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Free Will Baptists believe in free grace, free salvation, and free will. Although they have lost their majority status among Baptists, they have formed a variety of national organizations.

The Free Will Baptist movement goes back to the 17th century General Baptists in England, and Free Will Baptists have also been known as General Baptists. The General Baptists were Arminian-minded Baptists who migrated to the American Colonies from England. Contrary to Calvinists, Arminians hold that Christ died for all people, and every individual has the freedom to choose salvation. They reject the doctrine of predestination, teaching that people have free will in all matters of faith.

Free Will Baptists originated before the now larger Particular or Regular Baptist bodies, and they did not have a particularly easy time of it in colonial times. Americans are often taught that the continent was settled by people seeking freedom of religion. To a point that was true, but they weren't necessarily in favor of allowing others that freedom.

The first Baptists, followers of Thomas Helwys in England, were General Baptists. They believed that the atonement of Jesus Christ was for everyone rather than for an elect, as the Particular Baptists would come to believe. This was the beginning of the divide between Arminians and Calvinists. General Baptists were Arminian, while Particular Baptists were Calvinist.

The first Free Will Baptists originated with the English General Baptists in the Carolinas. Named "freewillers" by those who opposed them, they later adopted the name for themselves.

By the early 1800s, two distinct branches of Free Will Baptists were in place. The first was the original General Baptist movement, described above, which became known as the Palmer movement in North Carolina. The later movement was the Randall movement, which began in New Hampshire in the late 1700s.

In the early 1700s, a group of General Baptists in the Carolinas requested assistance in setting up a church from the General Baptist Association in England. Twenty-five years later, when no help had come from England, Paul Palmer founded the first General Baptist church in North Carolina in 1727, and later helped to organize three additional churches. By 1755, there were more than twenty Free Will Baptist churches.

Then the missionary efforts by the Philadelphia Baptist Association converted most of these churches to Particular Baptist positions, with a Calvinist theology. Only four General Baptist churches remained by 1770. By the end of the 1700s, these churches were referred to as Free Will Baptist churches. The churches in the Palmer line organized a general conference in 1921, and several Calvinistic Baptists, particularly Separate Baptists, became Free Will Baptists in the 19th century.

While the General Baptist movement in the South was losing members to the Particular Baptists, a new movement began in the North, led by Benjamin Randall. Originally, Randall had become a Particular Baptist, but broke with them a couple of years later due to a disagreement with their rigid views on predestination. In 1780, Randall formed a Freewill Baptist church in New Hampshire. Within a couple of years, they had grown to twelve churches.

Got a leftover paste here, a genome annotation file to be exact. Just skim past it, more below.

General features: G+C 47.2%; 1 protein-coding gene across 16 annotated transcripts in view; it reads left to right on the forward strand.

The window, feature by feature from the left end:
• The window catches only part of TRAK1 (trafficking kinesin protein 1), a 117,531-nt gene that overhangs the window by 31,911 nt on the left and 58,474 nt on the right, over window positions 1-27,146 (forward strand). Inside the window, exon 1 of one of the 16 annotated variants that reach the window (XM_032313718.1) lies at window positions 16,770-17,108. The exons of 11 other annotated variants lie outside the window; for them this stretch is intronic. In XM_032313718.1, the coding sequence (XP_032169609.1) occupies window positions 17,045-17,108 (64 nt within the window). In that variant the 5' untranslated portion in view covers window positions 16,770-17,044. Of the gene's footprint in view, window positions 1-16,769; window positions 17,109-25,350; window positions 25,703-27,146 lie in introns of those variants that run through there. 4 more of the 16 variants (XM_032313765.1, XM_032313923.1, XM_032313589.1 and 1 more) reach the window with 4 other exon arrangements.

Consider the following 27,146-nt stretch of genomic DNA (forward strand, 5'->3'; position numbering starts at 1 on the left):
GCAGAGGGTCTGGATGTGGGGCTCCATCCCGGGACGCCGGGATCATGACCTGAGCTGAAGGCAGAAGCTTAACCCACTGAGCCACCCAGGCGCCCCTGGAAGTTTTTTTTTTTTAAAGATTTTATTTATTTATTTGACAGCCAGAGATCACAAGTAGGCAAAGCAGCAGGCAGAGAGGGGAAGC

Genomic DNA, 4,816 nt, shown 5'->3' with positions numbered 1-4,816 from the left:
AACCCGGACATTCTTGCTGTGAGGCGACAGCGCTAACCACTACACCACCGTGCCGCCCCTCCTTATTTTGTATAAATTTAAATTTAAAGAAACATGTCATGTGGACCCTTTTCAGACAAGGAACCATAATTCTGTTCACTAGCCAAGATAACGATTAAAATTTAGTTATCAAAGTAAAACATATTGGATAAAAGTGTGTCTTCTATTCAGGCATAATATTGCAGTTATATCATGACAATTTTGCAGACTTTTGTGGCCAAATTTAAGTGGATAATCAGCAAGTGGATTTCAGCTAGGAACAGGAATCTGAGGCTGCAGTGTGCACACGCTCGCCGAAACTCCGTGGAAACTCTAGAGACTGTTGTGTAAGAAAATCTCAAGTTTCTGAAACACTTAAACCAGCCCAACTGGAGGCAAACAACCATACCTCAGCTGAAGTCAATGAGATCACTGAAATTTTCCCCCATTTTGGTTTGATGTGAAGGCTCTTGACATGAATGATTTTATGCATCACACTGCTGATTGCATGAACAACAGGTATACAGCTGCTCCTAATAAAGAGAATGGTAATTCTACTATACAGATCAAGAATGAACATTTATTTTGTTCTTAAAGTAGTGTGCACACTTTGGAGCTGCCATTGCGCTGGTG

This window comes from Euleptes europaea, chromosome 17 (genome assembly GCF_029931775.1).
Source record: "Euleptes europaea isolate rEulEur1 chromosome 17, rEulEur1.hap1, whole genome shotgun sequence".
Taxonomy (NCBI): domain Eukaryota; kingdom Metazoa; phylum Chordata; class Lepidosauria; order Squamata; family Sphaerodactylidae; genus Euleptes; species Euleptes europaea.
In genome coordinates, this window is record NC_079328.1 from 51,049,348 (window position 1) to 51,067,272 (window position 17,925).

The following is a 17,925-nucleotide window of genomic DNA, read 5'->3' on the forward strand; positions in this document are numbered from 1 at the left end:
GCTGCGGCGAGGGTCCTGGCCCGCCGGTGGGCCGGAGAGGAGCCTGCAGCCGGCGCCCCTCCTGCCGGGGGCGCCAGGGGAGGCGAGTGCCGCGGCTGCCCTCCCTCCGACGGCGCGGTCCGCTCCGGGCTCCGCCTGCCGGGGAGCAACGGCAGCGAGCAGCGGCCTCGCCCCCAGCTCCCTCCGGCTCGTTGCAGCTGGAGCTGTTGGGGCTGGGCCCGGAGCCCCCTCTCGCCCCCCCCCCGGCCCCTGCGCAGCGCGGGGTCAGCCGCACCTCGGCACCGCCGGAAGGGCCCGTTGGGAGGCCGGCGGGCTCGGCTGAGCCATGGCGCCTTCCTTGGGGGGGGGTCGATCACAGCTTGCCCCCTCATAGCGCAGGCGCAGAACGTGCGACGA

The Randall line grew quickly but, in 1911, most of the Freewill Baptist churches merged with the Northern Baptist Convention. Those that didn't joined with other Free Will Baptists in the Southwest and Midwest to form the Cooperative General Association of Free Will Baptists in 1916.

Although communications were in place between Free Will Baptists in the North and South, the question of slavery and the Civil War prevented a union until the 20th century. In 1935, the General Conference (Palmer) and Cooperative General Association (a mixture of Randall and Palmer churches) united and formed the National Association of Free Will Baptists, which remains the largest of the Free Will Baptist groups.

Others include the Original Free Will Baptist Convention, the United American Free Will Baptist Church, the United American Free Will Baptist Conference, the Evangelical Free Baptist Church, and some unaffiliated Free Will Baptist local associations.

Generally, Free Will Baptists believe that the Bible is the Word of God, and without error. They hold to the Arminian position, based in general atonement, and they believe that it is possible to willfully reject faith, a position known as conditional eternal security. Free Will Baptists observe the ordinances of baptism and the Lord's Supper, the latter including the washing of feet. Various Free Will Baptist groups differ on eschatology, some holding premillennial views, and others to amillennial views. Views on tithing may also differ.

The focus of sites listed in this category, or its subcategories, is on the Free Will Baptist movement.



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